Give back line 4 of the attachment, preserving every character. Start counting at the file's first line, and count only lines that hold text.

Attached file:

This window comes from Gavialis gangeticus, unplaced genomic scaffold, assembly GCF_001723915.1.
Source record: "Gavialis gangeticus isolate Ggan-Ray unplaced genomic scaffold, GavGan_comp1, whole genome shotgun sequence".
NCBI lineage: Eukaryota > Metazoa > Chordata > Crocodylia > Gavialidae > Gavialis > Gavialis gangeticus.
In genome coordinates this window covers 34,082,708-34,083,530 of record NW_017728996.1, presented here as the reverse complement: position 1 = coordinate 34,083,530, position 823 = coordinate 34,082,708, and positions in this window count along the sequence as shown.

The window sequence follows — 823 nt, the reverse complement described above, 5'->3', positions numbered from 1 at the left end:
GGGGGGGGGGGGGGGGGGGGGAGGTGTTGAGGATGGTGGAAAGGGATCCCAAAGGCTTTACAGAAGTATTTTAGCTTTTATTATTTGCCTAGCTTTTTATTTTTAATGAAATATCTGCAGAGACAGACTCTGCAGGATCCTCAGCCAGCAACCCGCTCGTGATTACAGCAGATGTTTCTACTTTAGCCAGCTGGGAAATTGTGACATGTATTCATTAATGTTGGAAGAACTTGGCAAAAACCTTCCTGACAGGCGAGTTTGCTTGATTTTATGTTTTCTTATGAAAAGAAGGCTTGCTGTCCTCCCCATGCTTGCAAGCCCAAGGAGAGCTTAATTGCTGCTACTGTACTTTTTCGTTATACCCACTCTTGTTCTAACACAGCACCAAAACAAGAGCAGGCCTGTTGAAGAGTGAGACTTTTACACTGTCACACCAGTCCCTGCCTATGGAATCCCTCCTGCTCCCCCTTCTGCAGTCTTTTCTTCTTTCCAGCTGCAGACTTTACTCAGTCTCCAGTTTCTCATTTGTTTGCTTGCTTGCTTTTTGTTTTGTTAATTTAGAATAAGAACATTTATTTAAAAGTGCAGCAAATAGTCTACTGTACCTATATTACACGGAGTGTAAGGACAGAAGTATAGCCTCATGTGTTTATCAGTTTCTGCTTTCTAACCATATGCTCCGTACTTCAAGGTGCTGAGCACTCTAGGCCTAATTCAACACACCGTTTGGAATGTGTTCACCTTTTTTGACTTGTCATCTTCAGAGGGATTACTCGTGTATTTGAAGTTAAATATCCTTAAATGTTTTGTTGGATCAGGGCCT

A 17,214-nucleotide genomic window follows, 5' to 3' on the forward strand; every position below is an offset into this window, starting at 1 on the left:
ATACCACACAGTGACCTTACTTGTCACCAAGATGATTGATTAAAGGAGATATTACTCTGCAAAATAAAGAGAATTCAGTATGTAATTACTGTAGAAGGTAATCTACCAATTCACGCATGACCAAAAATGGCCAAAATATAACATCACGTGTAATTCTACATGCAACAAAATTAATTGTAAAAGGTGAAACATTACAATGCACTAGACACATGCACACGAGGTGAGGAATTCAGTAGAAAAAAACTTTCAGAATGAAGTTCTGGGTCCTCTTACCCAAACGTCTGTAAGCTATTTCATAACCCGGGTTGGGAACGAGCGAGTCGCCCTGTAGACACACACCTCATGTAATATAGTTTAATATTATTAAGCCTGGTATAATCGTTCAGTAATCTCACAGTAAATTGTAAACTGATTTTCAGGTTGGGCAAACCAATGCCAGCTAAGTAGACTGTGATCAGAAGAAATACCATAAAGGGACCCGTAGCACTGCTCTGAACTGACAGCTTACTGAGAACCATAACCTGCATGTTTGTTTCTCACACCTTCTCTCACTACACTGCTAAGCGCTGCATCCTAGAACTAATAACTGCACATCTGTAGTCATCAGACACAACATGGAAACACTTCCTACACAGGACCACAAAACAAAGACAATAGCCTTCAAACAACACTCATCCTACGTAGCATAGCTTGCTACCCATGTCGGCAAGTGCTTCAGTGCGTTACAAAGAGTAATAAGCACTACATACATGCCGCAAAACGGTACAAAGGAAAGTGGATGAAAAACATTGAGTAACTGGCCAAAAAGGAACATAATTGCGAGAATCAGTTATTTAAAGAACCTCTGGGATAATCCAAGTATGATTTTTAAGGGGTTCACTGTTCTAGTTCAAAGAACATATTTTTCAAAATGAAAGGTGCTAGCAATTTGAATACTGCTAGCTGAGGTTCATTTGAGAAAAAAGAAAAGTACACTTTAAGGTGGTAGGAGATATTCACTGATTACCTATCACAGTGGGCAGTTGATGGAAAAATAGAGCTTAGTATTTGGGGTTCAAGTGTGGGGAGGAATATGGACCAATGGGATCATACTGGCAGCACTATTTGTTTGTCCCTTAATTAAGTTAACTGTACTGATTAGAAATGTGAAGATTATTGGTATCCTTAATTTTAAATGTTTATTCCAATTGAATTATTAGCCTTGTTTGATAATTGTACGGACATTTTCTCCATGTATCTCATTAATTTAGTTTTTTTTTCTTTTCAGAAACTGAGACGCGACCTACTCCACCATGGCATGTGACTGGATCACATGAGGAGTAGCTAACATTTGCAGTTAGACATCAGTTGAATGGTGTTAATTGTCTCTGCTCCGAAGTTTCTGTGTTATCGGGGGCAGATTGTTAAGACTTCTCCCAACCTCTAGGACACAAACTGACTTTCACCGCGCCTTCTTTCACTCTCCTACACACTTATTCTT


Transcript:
In genome coordinates this window covers 34,082,708-34,083,530 of record NW_017728996.1, presented here as the reverse complement: position 1 = coordinate 34,083,530, position 823 = coordinate 34,082,708, and positions in this window count along the sequence as shown.